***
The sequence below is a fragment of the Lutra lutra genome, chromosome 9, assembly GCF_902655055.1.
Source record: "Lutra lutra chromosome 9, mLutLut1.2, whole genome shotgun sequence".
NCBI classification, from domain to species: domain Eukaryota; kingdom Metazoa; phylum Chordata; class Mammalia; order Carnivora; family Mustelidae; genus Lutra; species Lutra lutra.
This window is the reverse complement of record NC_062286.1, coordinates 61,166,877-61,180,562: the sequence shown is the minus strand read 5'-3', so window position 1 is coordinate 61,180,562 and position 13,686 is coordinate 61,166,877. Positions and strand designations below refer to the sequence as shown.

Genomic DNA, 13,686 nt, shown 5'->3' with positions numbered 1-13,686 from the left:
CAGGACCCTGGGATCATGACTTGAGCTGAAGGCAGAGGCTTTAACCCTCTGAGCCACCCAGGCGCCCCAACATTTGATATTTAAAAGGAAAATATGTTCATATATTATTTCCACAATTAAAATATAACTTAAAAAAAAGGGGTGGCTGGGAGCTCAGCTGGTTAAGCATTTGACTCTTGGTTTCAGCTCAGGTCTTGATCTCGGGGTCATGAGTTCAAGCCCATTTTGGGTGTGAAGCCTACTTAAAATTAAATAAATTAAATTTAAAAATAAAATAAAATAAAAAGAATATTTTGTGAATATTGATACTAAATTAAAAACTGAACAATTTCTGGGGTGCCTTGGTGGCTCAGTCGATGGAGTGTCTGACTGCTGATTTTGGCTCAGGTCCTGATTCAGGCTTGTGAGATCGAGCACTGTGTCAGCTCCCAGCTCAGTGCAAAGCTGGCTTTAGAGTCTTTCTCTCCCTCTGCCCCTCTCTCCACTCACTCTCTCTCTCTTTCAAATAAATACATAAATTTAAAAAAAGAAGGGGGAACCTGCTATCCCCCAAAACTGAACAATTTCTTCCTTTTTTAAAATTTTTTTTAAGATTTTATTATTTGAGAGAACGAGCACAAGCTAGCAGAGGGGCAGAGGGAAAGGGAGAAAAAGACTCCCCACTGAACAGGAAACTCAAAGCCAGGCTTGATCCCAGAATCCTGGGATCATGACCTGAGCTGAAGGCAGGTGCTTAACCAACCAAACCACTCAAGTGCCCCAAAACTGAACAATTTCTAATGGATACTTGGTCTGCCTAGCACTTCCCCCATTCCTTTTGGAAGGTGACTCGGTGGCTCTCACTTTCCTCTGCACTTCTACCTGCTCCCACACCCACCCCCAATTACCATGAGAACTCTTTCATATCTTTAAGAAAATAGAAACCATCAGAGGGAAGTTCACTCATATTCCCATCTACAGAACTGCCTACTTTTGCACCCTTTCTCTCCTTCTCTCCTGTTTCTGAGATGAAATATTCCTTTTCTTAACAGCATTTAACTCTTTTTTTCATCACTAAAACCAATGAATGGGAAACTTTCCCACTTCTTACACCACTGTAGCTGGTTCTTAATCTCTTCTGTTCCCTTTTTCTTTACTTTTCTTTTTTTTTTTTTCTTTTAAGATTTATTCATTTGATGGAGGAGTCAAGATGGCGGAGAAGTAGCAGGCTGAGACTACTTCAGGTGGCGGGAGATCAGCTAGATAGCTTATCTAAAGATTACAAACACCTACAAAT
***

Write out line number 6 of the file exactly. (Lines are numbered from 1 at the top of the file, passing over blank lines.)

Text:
CAGGACCCTGGGATCATGACTTGAGCTGAAGGCAGAGGCTTTAACCCTCTGAGCCACCCAGGCGCCCCAACATTTGATATTTAAAAGGAAAATATGTTCATATATTATTTCCACAATTAAAATATAACTTAAAAAAAAGGGGTGGCTGGGAGCTCAGCTGGTTAAGCATTTGACTCTTGGTTTCAGCTCAGGTCTTGATCTCGGGGTCATGAGTTCAAGCCCATTTTGGGTGTGAAGCCTACTTAAAATTAAATAAATTAAATTTAAAAATAAAATAAAATAAAAAGAATATTTTGTGAATATTGATACTAAATTAAAAACTGAACAATTTCTGGGGTGCCTTGGTGGCTCAGTCGATGGAGTGTCTGACTGCTGATTTTGGCTCAGGTCCTGATTCAGGCTTGTGAGATCGAGCACTGTGTCAGCTCCCAGCTCAGTGCAAAGCTGGCTTTAGAGTCTTTCTCTCCCTCTGCCCCTCTCTCCACTCACTCTCTCTCTCTTTCAAATAAATACATAAATTTAAAAAAAGAAGGGGGAACCTGCTATCCCCCAAAACTGAACAATTTCTTCCTTTTTTAAAATTTTTTTTAAGATTTTATTATTTGAGAGAACGAGCACAAGCTAGCAGAGGGGCAGAGGGAAAGGGAGAAAAAGACTCCCCACTGAACAGGAAACTCAAAGCCAGGCTTGATCCCAGAATCCTGGGATCATGACCTGAGCTGAAGGCAGGTGCTTAACCAACCAAACCACTCAAGTGCCCCAAAACTGAACAATTTCTAATGGATACTTGGTCTGCCTAGCACTTCCCCCATTCCTTTTGGAAGGTGACTCGGTGGCTCTCACTTTCCTCTGCACTTCTACCTGCTCCCACACCCACCCCCAATTACCATGAGAACTCTTTCATATCTTTAAGAAAATAGAAACCATCAGAGGGAAGTTCACTCATATTCCCATCTACAGAACTGCCTACTTTTGCACCCTTTCTCTCCTTCTCTCCTGTTTCTGAGATGAAATATTCCTTTTCTTAACAGCATTTAACTCTTTTTTTCATCACTAAAACCAATGAATGGGAAACTTTCCCACTTCTTACACCACTGTAGCTGGTTCTTAATCTCTTCTGTTCCCTTTTTCTTTACTTTTCTTTTTTTTTTTTTCTTTTAAGATTTATTCATTTGATGGAGGAGTCAAGATGGCGGAGAAGTAGCAGGCTGAGACTACTTCAGGTGGCGGGAGATCAGCTAGATAGCTTATCTAAAGATTACAAACACCTACAAAT